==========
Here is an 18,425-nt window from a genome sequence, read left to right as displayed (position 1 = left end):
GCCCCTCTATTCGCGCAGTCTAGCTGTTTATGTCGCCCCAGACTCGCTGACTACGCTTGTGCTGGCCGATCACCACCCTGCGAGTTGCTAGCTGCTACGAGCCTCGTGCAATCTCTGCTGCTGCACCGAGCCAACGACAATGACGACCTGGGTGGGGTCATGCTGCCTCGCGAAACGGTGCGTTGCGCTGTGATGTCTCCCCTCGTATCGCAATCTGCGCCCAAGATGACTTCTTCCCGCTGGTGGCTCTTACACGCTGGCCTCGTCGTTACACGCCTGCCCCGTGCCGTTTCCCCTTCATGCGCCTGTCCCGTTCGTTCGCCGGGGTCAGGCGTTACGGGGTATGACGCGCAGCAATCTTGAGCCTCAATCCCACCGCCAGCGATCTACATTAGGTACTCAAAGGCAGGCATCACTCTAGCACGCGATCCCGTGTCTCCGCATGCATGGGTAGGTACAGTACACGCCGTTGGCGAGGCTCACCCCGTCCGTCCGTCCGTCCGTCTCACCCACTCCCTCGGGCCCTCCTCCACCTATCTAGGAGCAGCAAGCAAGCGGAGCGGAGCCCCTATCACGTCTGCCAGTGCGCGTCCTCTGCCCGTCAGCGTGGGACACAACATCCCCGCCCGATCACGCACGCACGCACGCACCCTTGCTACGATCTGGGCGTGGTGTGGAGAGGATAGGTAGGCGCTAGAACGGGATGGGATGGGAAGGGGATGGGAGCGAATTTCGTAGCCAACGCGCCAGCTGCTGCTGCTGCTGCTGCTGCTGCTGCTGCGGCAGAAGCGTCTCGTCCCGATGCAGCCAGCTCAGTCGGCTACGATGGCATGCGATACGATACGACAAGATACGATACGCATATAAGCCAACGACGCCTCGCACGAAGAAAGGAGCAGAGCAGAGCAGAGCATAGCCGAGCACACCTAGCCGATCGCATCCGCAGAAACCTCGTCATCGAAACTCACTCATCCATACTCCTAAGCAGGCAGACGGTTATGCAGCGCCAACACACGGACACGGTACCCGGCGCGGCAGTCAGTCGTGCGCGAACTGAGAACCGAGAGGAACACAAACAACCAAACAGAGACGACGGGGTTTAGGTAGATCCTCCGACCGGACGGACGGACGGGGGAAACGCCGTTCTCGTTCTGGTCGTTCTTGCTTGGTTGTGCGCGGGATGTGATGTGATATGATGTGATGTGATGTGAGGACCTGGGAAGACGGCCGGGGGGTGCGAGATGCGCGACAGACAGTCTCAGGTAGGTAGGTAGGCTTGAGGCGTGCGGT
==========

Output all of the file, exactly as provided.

Here is an 18,425-nt window from a genome sequence, read left to right as displayed (position 1 = left end):
GCCCCTCTATTCGCGCAGTCTAGCTGTTTATGTCGCCCCAGACTCGCTGACTACGCTTGTGCTGGCCGATCACCACCCTGCGAGTTGCTAGCTGCTACGAGCCTCGTGCAATCTCTGCTGCTGCACCGAGCCAACGACAATGACGACCTGGGTGGGGTCATGCTGCCTCGCGAAACGGTGCGTTGCGCTGTGATGTCTCCCCTCGTATCGCAATCTGCGCCCAAGATGACTTCTTCCCGCTGGTGGCTCTTACACGCTGGCCTCGTCGTTACACGCCTGCCCCGTGCCGTTTCCCCTTCATGCGCCTGTCCCGTTCGTTCGCCGGGGTCAGGCGTTACGGGGTATGACGCGCAGCAATCTTGAGCCTCAATCCCACCGCCAGCGATCTACATTAGGTACTCAAAGGCAGGCATCACTCTAGCACGCGATCCCGTGTCTCCGCATGCATGGGTAGGTACAGTACACGCCGTTGGCGAGGCTCACCCCGTCCGTCCGTCCGTCCGTCTCACCCACTCCCTCGGGCCCTCCTCCACCTATCTAGGAGCAGCAAGCAAGCGGAGCGGAGCCCCTATCACGTCTGCCAGTGCGCGTCCTCTGCCCGTCAGCGTGGGACACAACATCCCCGCCCGATCACGCACGCACGCACGCACCCTTGCTACGATCTGGGCGTGGTGTGGAGAGGATAGGTAGGCGCTAGAACGGGATGGGATGGGAAGGGGATGGGAGCGAATTTCGTAGCCAACGCGCCAGCTGCTGCTGCTGCTGCTGCTGCTGCTGCTGCGGCAGAAGCGTCTCGTCCCGATGCAGCCAGCTCAGTCGGCTACGATGGCATGCGATACGATACGACAAGATACGATACGCATATAAGCCAACGACGCCTCGCACGAAGAAAGGAGCAGAGCAGAGCAGAGCATAGCCGAGCACACCTAGCCGATCGCATCCGCAGAAACCTCGTCATCGAAACTCACTCATCCATACTCCTAAGCAGGCAGACGGTTATGCAGCGCCAACACACGGACACGGTACCCGGCGCGGCAGTCAGTCGTGCGCGAACTGAGAACCGAGAGGAACACAAACAACCAAACAGAGACGACGGGGTTTAGGTAGATCCTCCGACCGGACGGACGGACGGGGGAAACGCCGTTCTCGTTCTGGTCGTTCTTGCTTGGTTGTGCGCGGGATGTGATGTGATATGATGTGATGTGATGTGAGGACCTGGGAAGACGGCCGGGGGGTGCGAGATGCGCGACAGACAGTCTCAGGTAGGTAGGTAGGCTTGAGGCGTGCGGT